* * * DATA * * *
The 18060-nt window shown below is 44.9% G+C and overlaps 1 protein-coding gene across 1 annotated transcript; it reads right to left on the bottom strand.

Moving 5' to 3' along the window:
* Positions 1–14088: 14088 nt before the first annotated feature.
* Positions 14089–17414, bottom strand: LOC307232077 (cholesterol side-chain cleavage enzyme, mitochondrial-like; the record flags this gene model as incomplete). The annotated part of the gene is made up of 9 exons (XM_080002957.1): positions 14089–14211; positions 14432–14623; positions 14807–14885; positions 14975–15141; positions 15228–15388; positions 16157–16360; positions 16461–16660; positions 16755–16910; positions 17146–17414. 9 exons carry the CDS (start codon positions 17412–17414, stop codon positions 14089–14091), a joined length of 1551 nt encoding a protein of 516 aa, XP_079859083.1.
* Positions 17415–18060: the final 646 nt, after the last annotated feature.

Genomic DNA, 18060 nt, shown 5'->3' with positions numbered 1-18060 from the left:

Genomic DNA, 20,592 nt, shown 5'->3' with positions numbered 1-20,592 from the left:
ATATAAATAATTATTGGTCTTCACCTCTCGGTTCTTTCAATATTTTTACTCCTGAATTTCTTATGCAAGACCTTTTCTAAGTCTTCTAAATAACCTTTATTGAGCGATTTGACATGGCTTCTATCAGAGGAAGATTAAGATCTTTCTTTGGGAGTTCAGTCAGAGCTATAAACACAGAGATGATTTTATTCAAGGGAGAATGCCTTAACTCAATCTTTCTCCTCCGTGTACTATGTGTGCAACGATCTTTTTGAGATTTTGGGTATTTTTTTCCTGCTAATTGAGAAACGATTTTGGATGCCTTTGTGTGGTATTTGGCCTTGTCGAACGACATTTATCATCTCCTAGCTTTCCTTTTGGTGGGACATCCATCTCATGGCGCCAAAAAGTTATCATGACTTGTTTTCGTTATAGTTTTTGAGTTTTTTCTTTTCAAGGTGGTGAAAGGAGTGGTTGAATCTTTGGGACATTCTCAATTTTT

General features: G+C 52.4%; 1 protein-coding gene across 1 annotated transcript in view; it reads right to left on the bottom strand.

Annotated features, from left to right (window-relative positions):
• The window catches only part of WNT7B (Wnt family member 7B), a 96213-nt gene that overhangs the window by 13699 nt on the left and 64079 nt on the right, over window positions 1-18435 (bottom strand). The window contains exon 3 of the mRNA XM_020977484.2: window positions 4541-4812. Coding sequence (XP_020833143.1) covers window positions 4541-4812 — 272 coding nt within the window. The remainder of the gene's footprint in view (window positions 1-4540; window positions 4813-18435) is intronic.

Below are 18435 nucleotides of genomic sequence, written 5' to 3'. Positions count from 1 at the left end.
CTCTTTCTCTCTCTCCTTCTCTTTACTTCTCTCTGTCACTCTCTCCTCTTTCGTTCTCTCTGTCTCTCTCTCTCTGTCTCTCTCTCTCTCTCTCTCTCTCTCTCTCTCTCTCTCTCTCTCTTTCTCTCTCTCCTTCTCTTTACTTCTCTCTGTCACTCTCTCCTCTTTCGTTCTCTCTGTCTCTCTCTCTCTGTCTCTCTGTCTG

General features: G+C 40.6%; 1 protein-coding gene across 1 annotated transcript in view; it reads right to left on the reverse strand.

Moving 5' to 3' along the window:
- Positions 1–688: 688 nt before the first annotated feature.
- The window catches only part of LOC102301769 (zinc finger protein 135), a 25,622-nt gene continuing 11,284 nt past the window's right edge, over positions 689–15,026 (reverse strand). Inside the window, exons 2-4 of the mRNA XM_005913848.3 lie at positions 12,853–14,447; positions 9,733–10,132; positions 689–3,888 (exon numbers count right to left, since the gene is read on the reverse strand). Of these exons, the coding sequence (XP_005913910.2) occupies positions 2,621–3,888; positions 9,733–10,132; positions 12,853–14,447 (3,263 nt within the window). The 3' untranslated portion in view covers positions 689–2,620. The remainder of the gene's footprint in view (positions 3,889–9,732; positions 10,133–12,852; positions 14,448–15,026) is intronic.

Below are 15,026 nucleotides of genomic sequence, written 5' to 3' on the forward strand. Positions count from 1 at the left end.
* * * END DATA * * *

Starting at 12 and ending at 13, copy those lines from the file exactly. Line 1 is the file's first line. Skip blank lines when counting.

Below are 18435 nucleotides of genomic sequence, written 5' to 3'. Positions count from 1 at the left end.
CTCTTTCTCTCTCTCCTTCTCTTTACTTCTCTCTGTCACTCTCTCCTCTTTCGTTCTCTCTGTCTCTCTCTCTCTGTCTCTCTCTCTCTCTCTCTCTCTCTCTCTCTCTCTCTCTCTCTCTTTCTCTCTCTCCTTCTCTTTACTTCTCTCTGTCACTCTCTCCTCTTTCGTTCTCTCTGTCTCTCTCTCTCTGTCTCTCTGTCTG